In recent years, Democrats and Republicans alike have seized on that seemingly innocuous wording to create the darkest corner of American political fundraising.
An investigation by ProPublica, drawing on documents filed with the Internal Revenue Service and the Federal Election Commission, offers the most detailed picture to date of how 501(c)(4) groups have used their tax status for purposes likely never intended.
Our examination shows that dozens of these groups do little or nothing to justify the subsidies they receive from taxpayers. Instead, they are pouring much of their resources, directly or indirectly, into political races at the local, state and federal level.
The 2010 election functioned, effectively, as a dry run, providing a blueprint for what social welfare groups are doing on a larger scale today. Records on what is happening in the 2012 campaign will not be available until well after the election.
For this story, ProPublica reviewed thousands of pages of filings for 107 nonprofits active during the 2010 election cycle, tracking what portion of their funds went into politics. We watched TV ads bought by these groups, looked at documents from other nonprofits that gave them money, and interviewed dozens of campaign finance experts and political strategists.
We found that some groups said they would not engage in politics when they applied for IRS recognition of their tax-exempt status. But later filings showed they spent millions on just such activities.
Karl Rove's Dark Money Groups Finally Announce Their 2012 Haul
The Huffington Post
By Paul Blumenthal
Posted: 11/14/2013 7:07 pm EST Updated: 11/14/2013 7:21 pm EST
Crossroads GPS, the top-spending dark money nonprofit in the 2012 election, will report on Friday that it raised $180 million last year, according to the Wall Street Journal.
It had previously been reported that Crossroads GPS and its sister super PAC, American Crossroads, had together raised in excess of $300 million for the 2012 campaign. But the two groups, both co-founded by former George W. Bush adviser Karl Rove, hadn't disclosed the full amount of their respective hauls.
In total, the Crossroads groups raised more than $325 million in the 2012 election cycle -- more than all the spending by independent groups in the 2010 election combined. They spent a whopping $176 million on federal campaigns in the 2012 election, and Crossroads GPS spent an additional $89.4 million on issue advertising targeting campaigns for president, the Senate and the House.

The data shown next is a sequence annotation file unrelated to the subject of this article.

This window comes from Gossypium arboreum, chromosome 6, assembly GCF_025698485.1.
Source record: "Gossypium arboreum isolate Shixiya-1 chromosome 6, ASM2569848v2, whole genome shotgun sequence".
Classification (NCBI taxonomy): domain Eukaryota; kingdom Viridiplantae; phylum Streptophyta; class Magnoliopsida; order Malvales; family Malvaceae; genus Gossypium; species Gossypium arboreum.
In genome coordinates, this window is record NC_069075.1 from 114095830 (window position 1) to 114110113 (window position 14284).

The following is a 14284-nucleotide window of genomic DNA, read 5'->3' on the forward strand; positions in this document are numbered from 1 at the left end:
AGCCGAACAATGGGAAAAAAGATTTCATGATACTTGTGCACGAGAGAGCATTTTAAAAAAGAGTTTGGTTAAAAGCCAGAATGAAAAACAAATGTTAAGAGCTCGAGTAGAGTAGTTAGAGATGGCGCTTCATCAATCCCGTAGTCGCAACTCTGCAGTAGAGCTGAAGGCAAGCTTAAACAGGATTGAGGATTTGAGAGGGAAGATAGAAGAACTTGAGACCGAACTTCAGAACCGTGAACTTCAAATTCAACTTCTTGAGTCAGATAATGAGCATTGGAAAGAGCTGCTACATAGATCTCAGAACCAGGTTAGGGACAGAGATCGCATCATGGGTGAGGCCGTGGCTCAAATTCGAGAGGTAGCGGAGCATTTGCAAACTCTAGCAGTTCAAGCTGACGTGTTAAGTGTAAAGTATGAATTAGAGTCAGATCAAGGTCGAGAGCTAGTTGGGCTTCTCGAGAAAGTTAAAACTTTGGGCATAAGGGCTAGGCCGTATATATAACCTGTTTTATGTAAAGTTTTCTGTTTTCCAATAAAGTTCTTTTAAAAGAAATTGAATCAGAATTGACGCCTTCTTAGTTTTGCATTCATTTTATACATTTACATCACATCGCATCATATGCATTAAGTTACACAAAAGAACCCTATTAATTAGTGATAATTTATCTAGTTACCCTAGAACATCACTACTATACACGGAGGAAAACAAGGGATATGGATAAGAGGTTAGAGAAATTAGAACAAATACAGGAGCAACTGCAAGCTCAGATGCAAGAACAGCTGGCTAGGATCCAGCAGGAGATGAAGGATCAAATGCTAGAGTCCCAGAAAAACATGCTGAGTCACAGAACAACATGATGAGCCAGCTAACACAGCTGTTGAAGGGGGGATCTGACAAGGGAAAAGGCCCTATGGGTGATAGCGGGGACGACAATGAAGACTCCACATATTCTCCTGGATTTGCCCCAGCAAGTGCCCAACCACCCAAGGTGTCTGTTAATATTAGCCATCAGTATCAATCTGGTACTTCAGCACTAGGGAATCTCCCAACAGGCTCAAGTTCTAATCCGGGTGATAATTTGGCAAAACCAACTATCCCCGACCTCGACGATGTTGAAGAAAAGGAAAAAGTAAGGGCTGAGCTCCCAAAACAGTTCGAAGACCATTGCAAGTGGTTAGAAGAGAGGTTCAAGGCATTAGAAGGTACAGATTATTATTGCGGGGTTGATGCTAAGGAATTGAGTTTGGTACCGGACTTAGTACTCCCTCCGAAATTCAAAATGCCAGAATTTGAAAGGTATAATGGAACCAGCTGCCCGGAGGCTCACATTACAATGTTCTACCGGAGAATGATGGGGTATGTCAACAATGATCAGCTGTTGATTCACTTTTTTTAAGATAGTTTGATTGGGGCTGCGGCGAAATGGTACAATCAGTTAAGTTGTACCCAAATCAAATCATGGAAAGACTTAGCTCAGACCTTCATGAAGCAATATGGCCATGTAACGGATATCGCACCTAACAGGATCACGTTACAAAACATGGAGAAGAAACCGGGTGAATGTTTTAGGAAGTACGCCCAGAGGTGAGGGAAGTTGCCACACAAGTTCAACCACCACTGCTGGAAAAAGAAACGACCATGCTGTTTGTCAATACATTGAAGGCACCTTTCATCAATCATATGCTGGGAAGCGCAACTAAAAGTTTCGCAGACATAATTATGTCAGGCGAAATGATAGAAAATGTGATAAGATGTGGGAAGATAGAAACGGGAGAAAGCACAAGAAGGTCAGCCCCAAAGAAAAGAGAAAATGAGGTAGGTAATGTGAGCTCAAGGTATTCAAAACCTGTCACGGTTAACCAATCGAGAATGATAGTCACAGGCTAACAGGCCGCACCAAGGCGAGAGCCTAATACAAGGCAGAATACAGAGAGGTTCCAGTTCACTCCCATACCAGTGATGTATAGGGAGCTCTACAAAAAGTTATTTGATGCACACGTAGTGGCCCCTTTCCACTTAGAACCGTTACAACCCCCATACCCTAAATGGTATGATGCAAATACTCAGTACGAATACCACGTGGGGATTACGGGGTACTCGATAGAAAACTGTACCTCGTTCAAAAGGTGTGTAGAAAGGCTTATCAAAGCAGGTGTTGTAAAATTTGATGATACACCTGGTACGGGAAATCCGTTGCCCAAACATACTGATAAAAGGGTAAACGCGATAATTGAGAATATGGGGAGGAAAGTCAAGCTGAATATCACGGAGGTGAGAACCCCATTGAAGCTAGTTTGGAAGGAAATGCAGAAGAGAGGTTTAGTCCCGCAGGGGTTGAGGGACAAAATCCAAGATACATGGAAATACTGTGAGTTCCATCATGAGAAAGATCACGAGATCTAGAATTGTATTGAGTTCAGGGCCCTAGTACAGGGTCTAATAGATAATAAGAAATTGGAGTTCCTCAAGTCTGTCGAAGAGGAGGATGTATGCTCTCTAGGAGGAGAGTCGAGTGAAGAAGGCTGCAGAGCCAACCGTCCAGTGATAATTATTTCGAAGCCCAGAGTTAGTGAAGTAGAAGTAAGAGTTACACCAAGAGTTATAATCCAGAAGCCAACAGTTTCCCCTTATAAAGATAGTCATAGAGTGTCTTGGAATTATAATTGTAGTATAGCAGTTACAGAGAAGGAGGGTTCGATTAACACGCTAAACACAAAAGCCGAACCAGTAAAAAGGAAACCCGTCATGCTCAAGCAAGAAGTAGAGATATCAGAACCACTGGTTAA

Crossroads GPS is not required to disclose its donors because it is registered as a 501(c)(4) nonprofit. However, the tax filing obtained by the Wall Street Journal did list the amounts given to the group by individual donors, without listing their names. Overall, 291 donors made contributions to Crossroads GPS, with an average donation of $618,000. The largest donation from a single source was $22.5 million.
The Center for Responsive Politics reported on Thursday that two trade associations were among the donors to Crossroads GPS in 2012. The Alliance for Quality Nursing Home Care gave $500,000, and the AGC Public Awareness and Advocacy Fund gave $100,000, according to CRP.Politico also reported that casino mogul Steve Wynn was a major donor to Crossroads GPS.
The largest grant from Crossroads GPS was a $26.4 million gift to Grover Norquist's Americans for Tax Reform. Norquist's group spent $15.8 million on election activities in 2012.
Both Crossroads groups were founded within months of the Supreme Court's 2010 Citizens United ruling, which opened the door for corporations and unions to spend unlimited sums on independent political activity. A subsequent lower court ruling allowed in individual donors, too, and led to the creation of super PACs.
American Crossroads was formed in June 2010. After finding that donors desired anonymity, Crossroads GPS spun off as a nonprofit to funnel undisclosed money into elections.